Jordanian warplanes hit and destroyed several vehicles trying to cross the border from Syria, a government spokesman said on Wednesday, underlining Amman's concern about incursions from areas controlled by Syrian rebels.
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"There was an attempt to infiltrate across the border from Syria by a number of vehicles," said spokesman Mohammad al-Momani, also a cabinet minister, told Reuters.
A Jordanian security source said the targets were Syrian rebels in civilian cars mounted with machine guns.
It was unclear whether rebels who have dominated swathes of territory along Syria's southern border with Jordan might have been seeking refuge inside Jordan from fighting with President Bashar Assad's forces that has raged in the region.
Momani said the kingdom was increasingly worried about infiltration from Syria. "We are worried about cases of infiltration ... and reports that talk about armed groups that are close to the border and the absence of security there."
An army statement released said the attack happened Wednesday at 10:30 A.M. (0730 GMT). The statement says the camouflaged vehicles were driving in a rugged area near the border and ignored demands to stop from security forces.
The statement said Jordanian warplanes fired warning shots at the vehicles. It added that the vehicles did not stop and were then destroyed in airstrikes. The statement did not say how many vehicles were destroyed, nor did it offer casualty figures.
Jordanian state television reported the airstrikes without elaborating.
Amman has tightened already firm controls along the 370-kilometer (230 mile) border to try to prevent Jordanian Islamist militants who have joined the rebels from crossing back into Jordan. They are seen as a domestic security threat.
Jordan's armed forces routinely arrest smugglers trying to cross its desert border with Syria, but such airstrikes are rare.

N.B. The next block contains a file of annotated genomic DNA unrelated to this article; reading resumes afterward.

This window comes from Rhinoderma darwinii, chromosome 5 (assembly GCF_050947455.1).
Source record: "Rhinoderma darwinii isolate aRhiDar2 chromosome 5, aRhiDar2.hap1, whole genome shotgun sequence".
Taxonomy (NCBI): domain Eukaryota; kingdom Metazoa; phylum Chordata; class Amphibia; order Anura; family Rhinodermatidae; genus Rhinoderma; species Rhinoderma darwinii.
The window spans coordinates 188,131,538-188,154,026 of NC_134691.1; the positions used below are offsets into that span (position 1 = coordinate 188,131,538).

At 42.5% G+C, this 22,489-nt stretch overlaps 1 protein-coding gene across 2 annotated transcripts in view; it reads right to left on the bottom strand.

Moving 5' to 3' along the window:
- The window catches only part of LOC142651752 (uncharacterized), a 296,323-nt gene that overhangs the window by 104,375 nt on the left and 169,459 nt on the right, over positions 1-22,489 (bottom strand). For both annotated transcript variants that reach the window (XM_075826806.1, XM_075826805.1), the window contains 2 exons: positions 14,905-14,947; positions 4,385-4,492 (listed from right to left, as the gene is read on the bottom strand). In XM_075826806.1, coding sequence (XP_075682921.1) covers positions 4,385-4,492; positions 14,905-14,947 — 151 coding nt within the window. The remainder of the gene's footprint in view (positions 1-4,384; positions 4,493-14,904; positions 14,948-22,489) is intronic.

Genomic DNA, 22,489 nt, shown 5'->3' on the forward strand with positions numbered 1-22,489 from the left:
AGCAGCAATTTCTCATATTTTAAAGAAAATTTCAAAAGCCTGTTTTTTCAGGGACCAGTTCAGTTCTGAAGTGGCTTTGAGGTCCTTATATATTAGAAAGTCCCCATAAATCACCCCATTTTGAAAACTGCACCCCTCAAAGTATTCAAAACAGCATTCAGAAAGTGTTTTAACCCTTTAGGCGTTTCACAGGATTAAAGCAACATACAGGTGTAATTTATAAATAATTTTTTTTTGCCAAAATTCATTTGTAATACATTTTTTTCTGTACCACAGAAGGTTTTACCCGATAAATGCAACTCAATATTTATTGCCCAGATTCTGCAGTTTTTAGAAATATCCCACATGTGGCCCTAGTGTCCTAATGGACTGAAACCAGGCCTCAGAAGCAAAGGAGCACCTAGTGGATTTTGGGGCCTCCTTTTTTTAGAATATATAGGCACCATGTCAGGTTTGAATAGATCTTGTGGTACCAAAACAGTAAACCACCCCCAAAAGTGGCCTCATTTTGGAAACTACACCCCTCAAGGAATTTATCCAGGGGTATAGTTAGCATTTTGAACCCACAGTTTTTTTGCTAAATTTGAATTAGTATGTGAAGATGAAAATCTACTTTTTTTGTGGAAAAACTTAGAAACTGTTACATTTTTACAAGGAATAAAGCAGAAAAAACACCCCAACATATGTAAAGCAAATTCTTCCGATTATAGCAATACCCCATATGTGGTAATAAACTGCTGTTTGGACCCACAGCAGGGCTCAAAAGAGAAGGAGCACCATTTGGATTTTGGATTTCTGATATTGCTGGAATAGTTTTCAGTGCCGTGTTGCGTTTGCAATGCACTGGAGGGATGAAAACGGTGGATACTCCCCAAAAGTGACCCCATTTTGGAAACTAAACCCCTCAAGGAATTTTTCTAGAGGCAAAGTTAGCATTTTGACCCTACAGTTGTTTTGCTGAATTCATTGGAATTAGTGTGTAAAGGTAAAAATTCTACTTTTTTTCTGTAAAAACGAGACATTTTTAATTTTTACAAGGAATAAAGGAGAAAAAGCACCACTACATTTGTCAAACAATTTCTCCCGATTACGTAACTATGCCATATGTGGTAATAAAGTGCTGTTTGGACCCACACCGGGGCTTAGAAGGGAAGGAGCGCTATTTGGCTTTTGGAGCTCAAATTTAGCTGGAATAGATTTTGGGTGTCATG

"No vehicles belonging to the Syrian Army moved towards the Jordanian border and what was targeted by the Jordanian Air Force does not belong to the Syrian Army," Syrian state news agency SANA said, quoting an unnamed military source.
Four killed in Syrian airstrike on rebel-held town
Syrian military airstrikes killed at least four people early Wednesday in a rebel-held town along the Lebanese border, activists said, as pro-government forces intensify their campaign against some of the last rebel strongholds on a valuable supply line.
The shelling hit rebels on the edge of the town of Zabadani and wounded 10 people, said Rami Abdurrahman of the Britain-based Syrian Observatory for Human Rights. He and a Damascus-based activist Ammar al-Hassan said the strike came during intensified shelling of the town.
Zabadani is in a part of Syria protruding into the Bekaa Valley in eastern Lebanon. The town and nearby Madaya are on the Qalamoun frontier with Lebanon, areas that once served as opposition supply routes to nearby rural Damascus.
Syrian forces, bolstered by fighters from the Lebanese Shiite militant group Hezbollah, systematically took back most other rebel-held towns along the mountainous frontier in a campaign that began in November.
On Wednesday, Syrian forces loyal to President Bashar Assad took the town of Housh Arab, the state-run SANA news agency reported. It fell after pro-Assad forces took the nearby town of Arsal al-Ward on Tuesday.
Rebels still hold the town of Talfita in Qalamoun, but it is now surrounded by Assad-held territory.
Al-Hassan said those in Zabadani helped smuggle wounded fighters into the nearby Sunni Lebanese town of Majdal Anjar, some 15 kilometers (9 miles) away, and allowed rebels to smuggle supplies through the town.
"From the days of the peaceful protests of the revolution, it was a chief smuggling place and it remains that way," al-Hassan said.
Still, al-Hassan and another activist Akram al-Shami said while they expected Assad forces to retake Zabadani, government-backed forces face difficult conditions.
The town sits on a hill and is isolated from other parts of the Qalamoun, meaning it will be difficult amass ground troops and Syrian forces will have to rely mostly on air power, they said.
"They have to cross a lot of valleys and mountains," al-Shami said.